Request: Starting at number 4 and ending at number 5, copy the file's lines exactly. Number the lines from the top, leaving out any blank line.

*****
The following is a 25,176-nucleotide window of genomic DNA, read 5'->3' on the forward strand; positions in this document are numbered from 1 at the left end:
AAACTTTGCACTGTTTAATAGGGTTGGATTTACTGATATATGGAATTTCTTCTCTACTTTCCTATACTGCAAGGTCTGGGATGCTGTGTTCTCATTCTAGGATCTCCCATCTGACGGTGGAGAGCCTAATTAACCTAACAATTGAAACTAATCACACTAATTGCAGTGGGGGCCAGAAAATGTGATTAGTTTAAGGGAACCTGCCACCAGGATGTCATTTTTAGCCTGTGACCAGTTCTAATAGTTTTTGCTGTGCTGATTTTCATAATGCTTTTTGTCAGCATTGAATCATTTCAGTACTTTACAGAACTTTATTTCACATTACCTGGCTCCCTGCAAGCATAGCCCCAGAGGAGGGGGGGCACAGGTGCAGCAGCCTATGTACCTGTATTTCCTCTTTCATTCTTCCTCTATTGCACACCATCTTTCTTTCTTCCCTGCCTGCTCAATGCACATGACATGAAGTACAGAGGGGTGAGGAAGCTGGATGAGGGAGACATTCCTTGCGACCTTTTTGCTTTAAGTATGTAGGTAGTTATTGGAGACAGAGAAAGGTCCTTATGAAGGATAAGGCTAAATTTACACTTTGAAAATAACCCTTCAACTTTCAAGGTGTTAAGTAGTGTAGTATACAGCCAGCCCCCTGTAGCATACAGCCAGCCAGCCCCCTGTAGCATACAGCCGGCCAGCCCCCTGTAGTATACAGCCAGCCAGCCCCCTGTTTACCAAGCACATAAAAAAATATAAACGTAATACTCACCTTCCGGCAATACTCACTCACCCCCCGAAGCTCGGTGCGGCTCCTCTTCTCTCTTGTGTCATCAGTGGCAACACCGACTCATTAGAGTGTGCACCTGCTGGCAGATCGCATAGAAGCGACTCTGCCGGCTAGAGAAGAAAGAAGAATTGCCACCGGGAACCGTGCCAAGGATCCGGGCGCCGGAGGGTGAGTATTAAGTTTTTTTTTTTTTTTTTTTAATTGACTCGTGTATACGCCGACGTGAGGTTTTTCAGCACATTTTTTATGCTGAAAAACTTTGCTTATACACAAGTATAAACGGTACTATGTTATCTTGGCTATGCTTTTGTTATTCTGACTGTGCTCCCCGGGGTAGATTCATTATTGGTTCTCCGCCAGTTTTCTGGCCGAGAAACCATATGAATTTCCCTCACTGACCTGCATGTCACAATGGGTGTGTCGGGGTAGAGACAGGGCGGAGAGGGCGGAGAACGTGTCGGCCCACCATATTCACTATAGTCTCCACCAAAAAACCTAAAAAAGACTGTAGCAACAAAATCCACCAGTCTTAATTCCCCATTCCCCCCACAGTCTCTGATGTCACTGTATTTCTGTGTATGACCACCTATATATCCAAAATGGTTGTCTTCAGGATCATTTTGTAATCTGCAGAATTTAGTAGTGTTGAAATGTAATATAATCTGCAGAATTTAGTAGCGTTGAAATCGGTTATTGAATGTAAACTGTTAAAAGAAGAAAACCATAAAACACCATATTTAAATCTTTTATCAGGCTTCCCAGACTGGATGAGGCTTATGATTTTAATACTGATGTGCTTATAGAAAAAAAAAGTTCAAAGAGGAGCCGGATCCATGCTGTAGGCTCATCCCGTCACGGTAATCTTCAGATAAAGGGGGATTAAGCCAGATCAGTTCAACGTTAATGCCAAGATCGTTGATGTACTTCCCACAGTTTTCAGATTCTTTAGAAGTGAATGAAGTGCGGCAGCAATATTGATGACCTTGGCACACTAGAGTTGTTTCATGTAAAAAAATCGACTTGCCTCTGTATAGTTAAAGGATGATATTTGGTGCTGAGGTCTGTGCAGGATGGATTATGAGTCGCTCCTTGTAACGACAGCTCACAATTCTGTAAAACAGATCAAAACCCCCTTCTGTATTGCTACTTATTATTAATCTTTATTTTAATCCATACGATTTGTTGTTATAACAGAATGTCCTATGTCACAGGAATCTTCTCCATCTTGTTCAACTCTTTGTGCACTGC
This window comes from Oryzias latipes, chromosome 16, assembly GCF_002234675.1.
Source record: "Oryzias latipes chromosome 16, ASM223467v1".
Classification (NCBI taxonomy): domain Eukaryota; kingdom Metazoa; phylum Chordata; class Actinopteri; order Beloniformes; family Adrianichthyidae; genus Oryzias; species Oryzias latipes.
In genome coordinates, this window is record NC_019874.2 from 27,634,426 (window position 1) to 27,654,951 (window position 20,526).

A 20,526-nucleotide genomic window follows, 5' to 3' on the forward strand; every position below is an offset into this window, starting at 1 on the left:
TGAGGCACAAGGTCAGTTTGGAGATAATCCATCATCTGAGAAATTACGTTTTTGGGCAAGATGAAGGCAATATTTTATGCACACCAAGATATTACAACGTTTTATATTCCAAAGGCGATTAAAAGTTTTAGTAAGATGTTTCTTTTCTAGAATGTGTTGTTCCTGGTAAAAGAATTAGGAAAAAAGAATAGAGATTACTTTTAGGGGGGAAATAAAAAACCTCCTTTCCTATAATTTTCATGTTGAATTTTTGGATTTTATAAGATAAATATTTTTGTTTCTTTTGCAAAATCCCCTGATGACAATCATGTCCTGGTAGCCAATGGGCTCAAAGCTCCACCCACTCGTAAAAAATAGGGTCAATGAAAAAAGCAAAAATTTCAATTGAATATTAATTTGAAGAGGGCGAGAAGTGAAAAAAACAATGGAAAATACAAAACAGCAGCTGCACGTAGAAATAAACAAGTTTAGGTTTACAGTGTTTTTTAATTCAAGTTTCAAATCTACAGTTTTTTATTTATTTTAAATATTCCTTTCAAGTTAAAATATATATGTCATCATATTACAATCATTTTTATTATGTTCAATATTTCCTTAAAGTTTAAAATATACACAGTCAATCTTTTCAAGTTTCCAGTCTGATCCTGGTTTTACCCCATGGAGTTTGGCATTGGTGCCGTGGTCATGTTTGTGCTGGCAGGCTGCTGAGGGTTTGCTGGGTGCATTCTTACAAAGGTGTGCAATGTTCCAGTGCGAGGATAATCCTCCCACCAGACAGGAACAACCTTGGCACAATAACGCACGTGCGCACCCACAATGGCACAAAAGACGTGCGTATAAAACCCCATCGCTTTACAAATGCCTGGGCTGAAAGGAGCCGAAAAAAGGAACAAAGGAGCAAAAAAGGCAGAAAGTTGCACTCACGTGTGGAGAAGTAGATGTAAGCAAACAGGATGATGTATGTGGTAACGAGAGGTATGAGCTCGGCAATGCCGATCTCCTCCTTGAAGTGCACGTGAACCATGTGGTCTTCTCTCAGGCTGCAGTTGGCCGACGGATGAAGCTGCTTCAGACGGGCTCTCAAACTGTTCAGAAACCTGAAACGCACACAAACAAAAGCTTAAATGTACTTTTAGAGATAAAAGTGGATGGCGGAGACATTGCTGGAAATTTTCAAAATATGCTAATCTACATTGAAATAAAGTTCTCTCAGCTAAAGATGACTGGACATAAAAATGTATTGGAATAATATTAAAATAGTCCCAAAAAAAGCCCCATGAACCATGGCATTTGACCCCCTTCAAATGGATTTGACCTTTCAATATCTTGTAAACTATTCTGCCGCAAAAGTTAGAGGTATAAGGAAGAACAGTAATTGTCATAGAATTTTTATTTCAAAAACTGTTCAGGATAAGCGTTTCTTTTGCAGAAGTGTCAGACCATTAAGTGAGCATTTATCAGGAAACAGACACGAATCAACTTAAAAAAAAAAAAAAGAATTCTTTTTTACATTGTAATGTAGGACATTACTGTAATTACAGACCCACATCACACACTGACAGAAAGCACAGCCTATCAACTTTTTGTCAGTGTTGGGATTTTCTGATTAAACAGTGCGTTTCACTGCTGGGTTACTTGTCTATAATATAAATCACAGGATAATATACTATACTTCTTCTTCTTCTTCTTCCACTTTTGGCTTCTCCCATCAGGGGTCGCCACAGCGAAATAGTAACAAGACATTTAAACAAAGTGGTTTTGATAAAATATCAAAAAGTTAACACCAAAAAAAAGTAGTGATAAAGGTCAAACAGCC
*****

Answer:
Source record: "Oryzias latipes chromosome 16, ASM223467v1".
Classification (NCBI taxonomy): domain Eukaryota; kingdom Metazoa; phylum Chordata; class Actinopteri; order Beloniformes; family Adrianichthyidae; genus Oryzias; species Oryzias latipes.